What to do

Home to 257 acres of skiable terrain and 60 trails, this is the area’s best ski resort. However, for those that prefer to stay off the slopes, there are many winter activities offered in addition to skiing. Some of my favorites include:

Where to eat

There are over 20 dining options in Snowshoe Mountain ranging from healthy breakfast spots like White Rabbit Market offering smoothie bowls and smashed burgers to homestyle southern dishes at The Junction and The Waffle Cabin, a slope-side cabin offering hot chocolate and Belgian sugar waffles.

For dinner, I highly recommend the Backcountry Hut Dinner Experience. After off-roading through the forests of Snowshoe Mountain in a Polaris RZR, you arrive at your mountain cabin just in time for dinner. The Hut Dinner is exactly what you would expect—hidden cabin in the forest with a delicious meal next to a cozy fireplace. Entrée options include Ribeye Steak, Duck, Salmon, or Squash.

Another favorite is Appalachia Kitchen for dinner, serving farm-to-table modern American cuisine. They work with local farms in the area for all their meats and produce, and even list out the various partners on the menu so you know exactly where your food is coming from.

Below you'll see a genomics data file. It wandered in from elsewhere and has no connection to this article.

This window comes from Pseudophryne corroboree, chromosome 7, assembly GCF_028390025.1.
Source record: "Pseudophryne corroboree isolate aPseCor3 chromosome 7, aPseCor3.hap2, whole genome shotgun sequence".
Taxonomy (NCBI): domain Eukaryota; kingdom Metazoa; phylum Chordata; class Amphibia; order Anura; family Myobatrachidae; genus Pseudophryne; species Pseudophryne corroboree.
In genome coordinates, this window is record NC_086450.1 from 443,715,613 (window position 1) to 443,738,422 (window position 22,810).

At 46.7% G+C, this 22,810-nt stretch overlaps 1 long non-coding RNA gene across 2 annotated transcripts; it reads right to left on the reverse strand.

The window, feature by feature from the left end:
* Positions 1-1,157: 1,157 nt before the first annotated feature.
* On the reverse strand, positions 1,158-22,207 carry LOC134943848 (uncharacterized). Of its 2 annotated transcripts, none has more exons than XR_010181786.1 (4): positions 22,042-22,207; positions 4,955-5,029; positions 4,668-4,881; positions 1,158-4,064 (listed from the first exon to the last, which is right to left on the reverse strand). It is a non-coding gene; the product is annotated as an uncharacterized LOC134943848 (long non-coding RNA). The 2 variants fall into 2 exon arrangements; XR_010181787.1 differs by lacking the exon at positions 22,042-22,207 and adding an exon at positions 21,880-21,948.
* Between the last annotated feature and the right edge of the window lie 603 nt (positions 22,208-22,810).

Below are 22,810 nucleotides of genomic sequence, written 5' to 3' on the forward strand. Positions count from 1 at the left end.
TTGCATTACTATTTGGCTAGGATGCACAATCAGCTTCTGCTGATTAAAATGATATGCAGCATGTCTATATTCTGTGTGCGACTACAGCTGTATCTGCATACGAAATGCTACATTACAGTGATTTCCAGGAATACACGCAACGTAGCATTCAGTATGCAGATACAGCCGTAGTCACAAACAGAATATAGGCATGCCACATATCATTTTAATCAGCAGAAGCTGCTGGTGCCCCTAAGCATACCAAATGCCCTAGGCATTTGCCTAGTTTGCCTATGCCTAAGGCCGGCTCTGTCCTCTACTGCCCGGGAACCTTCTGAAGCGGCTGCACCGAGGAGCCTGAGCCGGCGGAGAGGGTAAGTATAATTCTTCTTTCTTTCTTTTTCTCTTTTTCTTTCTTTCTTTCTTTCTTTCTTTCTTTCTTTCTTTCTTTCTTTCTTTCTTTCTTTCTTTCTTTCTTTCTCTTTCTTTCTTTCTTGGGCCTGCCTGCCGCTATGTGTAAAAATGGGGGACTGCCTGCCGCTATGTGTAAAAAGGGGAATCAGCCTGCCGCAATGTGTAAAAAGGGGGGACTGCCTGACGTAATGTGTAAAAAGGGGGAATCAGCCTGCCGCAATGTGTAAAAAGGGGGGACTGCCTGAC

Where to stay

There are many options for lodging at Snowshoe Mountain depending on what you’re looking for. There are hotels but condos and townhomes seem to be the most popular. I stayed in a suite at Allegheny Springs located slopeside, in the heart of the Village at Snowshoe. It had balcony views overlooking the courtyard with heated pool, hot tub and fire pit, and includes an exercise room, ski storage, sauna and concierge. The Hut Dinner cabin is also available for overnight rentals.


Snowshoe Mountain is located in Pocahontas County about 4.5 hours from Washington D.C. Getting to Snowshoe Mountain can be quite an adventure with its rugged location and limited cell phone service. GPS and smartphone maps aren’t always reliable so it’s best to do comprehensive pre-trip planning.

Snowshoe Mountain Resort
10 Snowshoe Drive
Snowshoe, West Virginia

Blackwater Falls State Park

Located in the Allegheny Mountains of Tucker County, the park centers around Blackwater Falls, a 62-foot cascade. It is where the Blackwater River meets the Blackwater Canyon.